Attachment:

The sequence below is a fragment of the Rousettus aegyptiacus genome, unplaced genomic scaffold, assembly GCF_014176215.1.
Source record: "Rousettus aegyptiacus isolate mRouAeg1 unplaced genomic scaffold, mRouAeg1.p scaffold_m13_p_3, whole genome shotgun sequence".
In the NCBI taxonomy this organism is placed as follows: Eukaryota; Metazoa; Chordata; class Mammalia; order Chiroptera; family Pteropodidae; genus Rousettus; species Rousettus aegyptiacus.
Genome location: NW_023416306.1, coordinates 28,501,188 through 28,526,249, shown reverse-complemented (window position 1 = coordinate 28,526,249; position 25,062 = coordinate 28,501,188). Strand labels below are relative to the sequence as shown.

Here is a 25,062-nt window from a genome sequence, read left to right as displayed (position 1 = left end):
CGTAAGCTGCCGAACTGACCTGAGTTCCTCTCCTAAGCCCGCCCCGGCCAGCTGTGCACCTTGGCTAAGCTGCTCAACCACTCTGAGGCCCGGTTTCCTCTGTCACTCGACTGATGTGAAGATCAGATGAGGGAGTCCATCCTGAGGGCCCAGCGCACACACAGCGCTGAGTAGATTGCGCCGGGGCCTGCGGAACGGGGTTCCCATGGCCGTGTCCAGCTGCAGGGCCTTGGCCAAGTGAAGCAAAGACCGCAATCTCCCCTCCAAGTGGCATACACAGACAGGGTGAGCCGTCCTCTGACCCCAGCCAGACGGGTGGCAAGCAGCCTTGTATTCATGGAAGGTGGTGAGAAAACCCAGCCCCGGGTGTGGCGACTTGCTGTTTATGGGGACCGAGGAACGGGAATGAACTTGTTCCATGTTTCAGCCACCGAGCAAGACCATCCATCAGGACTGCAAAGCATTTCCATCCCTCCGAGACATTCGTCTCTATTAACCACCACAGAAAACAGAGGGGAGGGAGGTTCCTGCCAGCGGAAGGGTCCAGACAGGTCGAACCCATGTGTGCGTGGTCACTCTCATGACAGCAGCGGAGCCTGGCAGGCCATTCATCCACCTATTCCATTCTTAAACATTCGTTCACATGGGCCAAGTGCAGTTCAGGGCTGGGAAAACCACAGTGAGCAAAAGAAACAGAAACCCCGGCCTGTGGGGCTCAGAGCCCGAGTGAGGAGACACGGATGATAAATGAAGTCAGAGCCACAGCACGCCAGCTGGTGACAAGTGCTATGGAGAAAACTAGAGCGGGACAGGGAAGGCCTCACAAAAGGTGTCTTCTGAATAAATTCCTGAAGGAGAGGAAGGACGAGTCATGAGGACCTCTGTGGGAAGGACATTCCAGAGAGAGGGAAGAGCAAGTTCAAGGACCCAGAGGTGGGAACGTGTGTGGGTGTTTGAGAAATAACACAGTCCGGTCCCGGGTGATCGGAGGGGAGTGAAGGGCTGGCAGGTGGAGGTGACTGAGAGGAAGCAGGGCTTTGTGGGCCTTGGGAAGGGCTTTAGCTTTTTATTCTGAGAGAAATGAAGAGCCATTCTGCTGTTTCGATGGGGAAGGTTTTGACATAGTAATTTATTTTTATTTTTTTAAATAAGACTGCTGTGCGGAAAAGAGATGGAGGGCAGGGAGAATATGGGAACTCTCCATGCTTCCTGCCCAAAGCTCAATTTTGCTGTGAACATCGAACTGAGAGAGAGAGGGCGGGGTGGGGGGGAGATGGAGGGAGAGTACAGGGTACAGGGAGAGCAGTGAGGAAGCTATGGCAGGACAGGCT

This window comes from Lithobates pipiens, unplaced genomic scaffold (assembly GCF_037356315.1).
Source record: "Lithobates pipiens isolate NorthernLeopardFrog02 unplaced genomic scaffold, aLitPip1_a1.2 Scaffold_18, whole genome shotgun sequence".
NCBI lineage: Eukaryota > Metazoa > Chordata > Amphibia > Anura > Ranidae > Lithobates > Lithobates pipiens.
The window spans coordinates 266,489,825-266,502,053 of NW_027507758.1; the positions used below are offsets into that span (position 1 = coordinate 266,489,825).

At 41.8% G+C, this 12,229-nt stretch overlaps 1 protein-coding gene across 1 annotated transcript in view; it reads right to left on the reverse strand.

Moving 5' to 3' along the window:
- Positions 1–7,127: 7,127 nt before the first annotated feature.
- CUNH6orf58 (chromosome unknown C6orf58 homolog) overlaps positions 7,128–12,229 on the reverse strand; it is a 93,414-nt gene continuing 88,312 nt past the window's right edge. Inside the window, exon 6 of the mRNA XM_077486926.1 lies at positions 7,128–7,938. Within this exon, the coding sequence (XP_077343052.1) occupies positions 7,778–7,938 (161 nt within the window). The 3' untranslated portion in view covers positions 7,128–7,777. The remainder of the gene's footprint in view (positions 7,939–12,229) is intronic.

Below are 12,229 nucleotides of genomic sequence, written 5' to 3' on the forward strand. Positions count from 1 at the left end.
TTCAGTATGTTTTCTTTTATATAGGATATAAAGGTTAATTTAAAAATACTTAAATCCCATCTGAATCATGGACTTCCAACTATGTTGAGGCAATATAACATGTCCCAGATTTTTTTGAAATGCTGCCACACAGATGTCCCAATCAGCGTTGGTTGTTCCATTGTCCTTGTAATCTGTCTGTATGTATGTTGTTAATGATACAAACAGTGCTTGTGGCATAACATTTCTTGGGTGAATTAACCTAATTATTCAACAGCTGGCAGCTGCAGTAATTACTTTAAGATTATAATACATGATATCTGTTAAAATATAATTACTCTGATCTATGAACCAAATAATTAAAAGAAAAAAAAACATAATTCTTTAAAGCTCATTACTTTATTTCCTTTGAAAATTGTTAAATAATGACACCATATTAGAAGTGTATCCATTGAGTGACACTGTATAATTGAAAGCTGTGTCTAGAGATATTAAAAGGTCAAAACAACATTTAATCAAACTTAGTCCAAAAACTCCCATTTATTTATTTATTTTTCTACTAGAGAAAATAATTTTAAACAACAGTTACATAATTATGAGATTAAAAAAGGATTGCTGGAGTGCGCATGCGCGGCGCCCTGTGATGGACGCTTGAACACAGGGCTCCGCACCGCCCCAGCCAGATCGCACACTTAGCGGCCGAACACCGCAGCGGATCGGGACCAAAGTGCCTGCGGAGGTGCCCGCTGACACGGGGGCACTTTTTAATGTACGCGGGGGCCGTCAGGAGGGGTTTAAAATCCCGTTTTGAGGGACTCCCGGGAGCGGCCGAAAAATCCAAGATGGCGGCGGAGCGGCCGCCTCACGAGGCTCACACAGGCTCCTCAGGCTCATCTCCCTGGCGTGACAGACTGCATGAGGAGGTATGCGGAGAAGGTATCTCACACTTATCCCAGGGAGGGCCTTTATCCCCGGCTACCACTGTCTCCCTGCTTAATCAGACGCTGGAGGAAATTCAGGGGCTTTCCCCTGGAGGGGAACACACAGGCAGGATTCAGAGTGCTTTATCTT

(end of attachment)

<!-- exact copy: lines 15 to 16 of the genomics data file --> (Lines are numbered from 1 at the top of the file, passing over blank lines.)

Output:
Below are 12,229 nucleotides of genomic sequence, written 5' to 3' on the forward strand. Positions count from 1 at the left end.
TTCAGTATGTTTTCTTTTATATAGGATATAAAGGTTAATTTAAAAATACTTAAATCCCATCTGAATCATGGACTTCCAACTATGTTGAGGCAATATAACATGTCCCAGATTTTTTTGAAATGCTGCCACACAGATGTCCCAATCAGCGTTGGTTGTTCCATTGTCCTTGTAATCTGTCTGTATGTATGTTGTTAATGATACAAACAGTGCTTGTGGCATAACATTTCTTGGGTGAATTAACCTAATTATTCAACAGCTGGCAGCTGCAGTAATTACTTTAAGATTATAATACATGATATCTGTTAAAATATAATTACTCTGATCTATGAACCAAATAATTAAAAGAAAAAAAAACATAATTCTTTAAAGCTCATTACTTTATTTCCTTTGAAAATTGTTAAATAATGACACCATATTAGAAGTGTATCCATTGAGTGACACTGTATAATTGAAAGCTGTGTCTAGAGATATTAAAAGGTCAAAACAACATTTAATCAAACTTAGTCCAAAAACTCCCATTTATTTATTTATTTTTCTACTAGAGAAAATAATTTTAAACAACAGTTACATAATTATGAGATTAAAAAAGGATTGCTGGAGTGCGCATGCGCGGCGCCCTGTGATGGACGCTTGAACACAGGGCTCCGCACCGCCCCAGCCAGATCGCACACTTAGCGGCCGAACACCGCAGCGGATCGGGACCAAAGTGCCTGCGGAGGTGCCCGCTGACACGGGGGCACTTTTTAATGTACGCGGGGGCCGTCAGGAGGGGTTTAAAATCCCGTTTTGAGGGACTCCCGGGAGCGGCCGAAAAATCCAAGATGGCGGCGGAGCGGCCGCCTCACGAGGCTCACACAGGCTCCTCAGGCTCATCTCCCTGGCGTGACAGACTGCATGAGGAGGTATGCGGAGAAGGTATCTCACACTTATCCCAGGGAGGGCCTTTATCCCCGGCTACCACTGTCTCCCTGCTTAATCAGACGCTGGAGGAAATTCAGGGGCTTTCCCCTGGAGGGGAACACACAGGCAGGATTCAGAGTGCTTTATCTT